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The London Contemporary art auctions were up substantially—65% in total sales—from 2017 to 2018 despite Christie’s decision to remain on the sidelines as far as mounting an Evening sale. There was a 40% increase in the number of lots offered in 2018. And the average lot value increased 19% from 2017 to 2018.
How do we explain these increases against a market mood of auction fatigue and the overall decline of artists who previously were the engines of market growth? From the data we combed through from our friends at Live Auction Art, it begins to look like the transition in the Contemporary art market is now in full swing. For a number of years, the Contemporary art market was a masterpiece market like the Impressionist and Modern market. It recently became a broader market of a greater number of artists who may rise and fall in market share by the season but also now attract significant value.
Let’s get back to that point when we look at the market share figures. First, the sales stats are worth paying attention to in their own right, not relative to the previous year. The aggregate low estimate was £136m with a hammer total of £157m which gave the sale a 1.15 hammer ration. The same as the previous year.
Of the 650 lots offered, 86% found buyers, a slightly higher sell-through rate than the previous year. Of those 560 sold lots, 36% went for prices above the estimate range. That shows strong demand for Contemporary art. It’s also the same proportion that exceeded estimates last year.
The top ten lots represented £89m or nearly 48% of the sale’s overall value. That was a big jump from the previous year when the top ten only accounted for 35% of the sale value. The concentration at the top helps explain the rise in average lot value from 2017 even as sell-through rates and the percentage of lots sold over the estimates remained the same.
The Evening sale average lot value was £1.9m. Day sale lots averaged £43k. This one statistic shows the value gap. A few very valuable lots dominate these sales both in the top ten lots and among the rest of the Evening sale lots. The gulf between Evening sale value and day sale value remains quite large.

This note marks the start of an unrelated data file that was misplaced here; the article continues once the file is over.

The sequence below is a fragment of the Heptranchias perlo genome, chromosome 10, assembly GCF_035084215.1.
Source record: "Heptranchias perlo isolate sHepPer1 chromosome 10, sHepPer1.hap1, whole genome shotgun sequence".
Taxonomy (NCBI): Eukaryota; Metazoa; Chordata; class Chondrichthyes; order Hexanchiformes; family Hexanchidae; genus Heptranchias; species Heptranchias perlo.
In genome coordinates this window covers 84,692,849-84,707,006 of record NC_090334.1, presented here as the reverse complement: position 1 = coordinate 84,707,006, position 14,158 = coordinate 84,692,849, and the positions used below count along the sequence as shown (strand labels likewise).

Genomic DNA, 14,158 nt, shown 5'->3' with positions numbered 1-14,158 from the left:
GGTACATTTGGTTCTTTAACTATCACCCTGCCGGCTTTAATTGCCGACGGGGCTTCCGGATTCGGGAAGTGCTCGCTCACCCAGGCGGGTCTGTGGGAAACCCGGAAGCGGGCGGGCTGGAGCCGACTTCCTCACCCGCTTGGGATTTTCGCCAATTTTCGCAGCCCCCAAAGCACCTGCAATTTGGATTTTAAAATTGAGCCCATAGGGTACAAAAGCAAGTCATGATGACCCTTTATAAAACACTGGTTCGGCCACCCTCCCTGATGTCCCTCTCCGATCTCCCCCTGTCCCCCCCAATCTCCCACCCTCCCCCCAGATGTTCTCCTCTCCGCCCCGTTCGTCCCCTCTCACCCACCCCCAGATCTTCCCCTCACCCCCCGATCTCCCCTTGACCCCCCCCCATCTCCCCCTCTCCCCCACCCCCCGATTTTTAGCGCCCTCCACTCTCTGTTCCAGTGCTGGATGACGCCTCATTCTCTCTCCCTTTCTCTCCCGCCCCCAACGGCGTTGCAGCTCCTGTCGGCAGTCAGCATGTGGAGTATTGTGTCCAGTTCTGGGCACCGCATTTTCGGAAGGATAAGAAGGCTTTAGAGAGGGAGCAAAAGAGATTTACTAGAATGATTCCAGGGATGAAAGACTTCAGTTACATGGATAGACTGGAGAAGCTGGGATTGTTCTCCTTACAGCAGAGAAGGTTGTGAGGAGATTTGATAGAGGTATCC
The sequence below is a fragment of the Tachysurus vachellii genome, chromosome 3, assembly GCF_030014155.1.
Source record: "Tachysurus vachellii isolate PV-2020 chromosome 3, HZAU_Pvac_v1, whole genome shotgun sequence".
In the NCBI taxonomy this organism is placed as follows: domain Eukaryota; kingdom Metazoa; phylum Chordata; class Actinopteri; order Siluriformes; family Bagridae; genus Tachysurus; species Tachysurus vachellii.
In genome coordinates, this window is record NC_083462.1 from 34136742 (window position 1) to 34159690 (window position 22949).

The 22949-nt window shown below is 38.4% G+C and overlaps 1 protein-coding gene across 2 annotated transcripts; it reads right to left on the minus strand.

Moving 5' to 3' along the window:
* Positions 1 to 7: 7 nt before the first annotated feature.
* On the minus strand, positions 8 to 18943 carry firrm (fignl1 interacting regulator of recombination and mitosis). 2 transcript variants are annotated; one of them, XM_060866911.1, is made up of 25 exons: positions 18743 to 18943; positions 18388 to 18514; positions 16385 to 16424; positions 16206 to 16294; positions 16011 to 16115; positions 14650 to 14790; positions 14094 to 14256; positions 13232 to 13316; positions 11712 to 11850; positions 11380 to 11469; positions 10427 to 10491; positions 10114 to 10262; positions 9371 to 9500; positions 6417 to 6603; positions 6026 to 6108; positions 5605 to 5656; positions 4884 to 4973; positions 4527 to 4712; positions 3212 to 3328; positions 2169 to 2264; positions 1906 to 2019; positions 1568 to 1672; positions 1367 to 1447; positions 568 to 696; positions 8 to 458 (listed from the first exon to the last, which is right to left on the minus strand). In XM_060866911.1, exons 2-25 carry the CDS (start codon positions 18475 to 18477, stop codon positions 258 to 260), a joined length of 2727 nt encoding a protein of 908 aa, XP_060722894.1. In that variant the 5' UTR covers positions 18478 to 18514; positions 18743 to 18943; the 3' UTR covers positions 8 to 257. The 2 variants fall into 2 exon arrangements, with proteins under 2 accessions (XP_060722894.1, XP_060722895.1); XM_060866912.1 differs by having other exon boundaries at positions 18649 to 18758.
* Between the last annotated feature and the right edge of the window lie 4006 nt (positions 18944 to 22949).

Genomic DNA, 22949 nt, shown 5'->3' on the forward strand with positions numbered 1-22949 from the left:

We can see this concentration of value in the market share numbers where the figures were often dependent upon only a very few examples of the artist’s work. The first thing to note above all other observations is that Andy Warhol’s work only accounted for 1.56% of the sale’s total value. Considering Warhol’s central role in the rise of Contemporary art over the last 20 years, this seems a signficant event. Just last year, Warhol took between 7% and 13% of the Contemporary art auction value depending upon whether you included the works he collaborated upon with Jean-Michel Basquiat. For his market share to fall so far in a single year, is sobering.
It is certainly true that the decline of the Warhol market has been long-recognized. But even a reduced market for Warhol ought to be a significant market, not one a fifth of the size.
Jena-Michel Basquiat’s spot at the top of the table was secured primarily through the sale of four high value lots in the London sales. One, the untitled work at the top of the post, was the subject of a surprise bidding battle. But all of the six lots sold made prices at or above the low estimate. And one of the cheapest lots had the greatest sale at twice the low estimate by hammer price.
Lucian Freud had nearly 12% market share based upon the sale of a single work, the most valuable of the season. David Hockney had the third-most valuable work and held the third position in market share, again primarily on the sale of that single work. Hockney was not on the market share list at all last year.
Martin Kippenberger, Peter Doig and Yves Klein all follow Hockney on the market share list, mostly on the basis of a single high value lot.
If the market share list is a reflection of the list of top lots, it is worth looking at the performance of those lots against estimates. A third of the top lots were sold at compromise prices below the low estimate. Although that is not the sign of a robust market, it isn’t necessarily a sign of a weak market either, especially when the lots sold within the estimate range and above are of equal proportion. Noteworthy among the top lots is Sam Gilliam’s, Forth which sold for a record £910k. There was also a near-record for Sean Scully, an artist popular with Chinese buyers, and strong results for Elizabeth Peyton who has not appeared prominently at auction in some time.
Among the lots with the most dynamic bidding, the market continues to fight over lower value works in the five figure range. Cecily Brown’s The Skin of Our Teeth was one of the few six-figure lots with heat on it. The work eventually was bid up to being a significant seven-figure lot when it made a final price of £3m.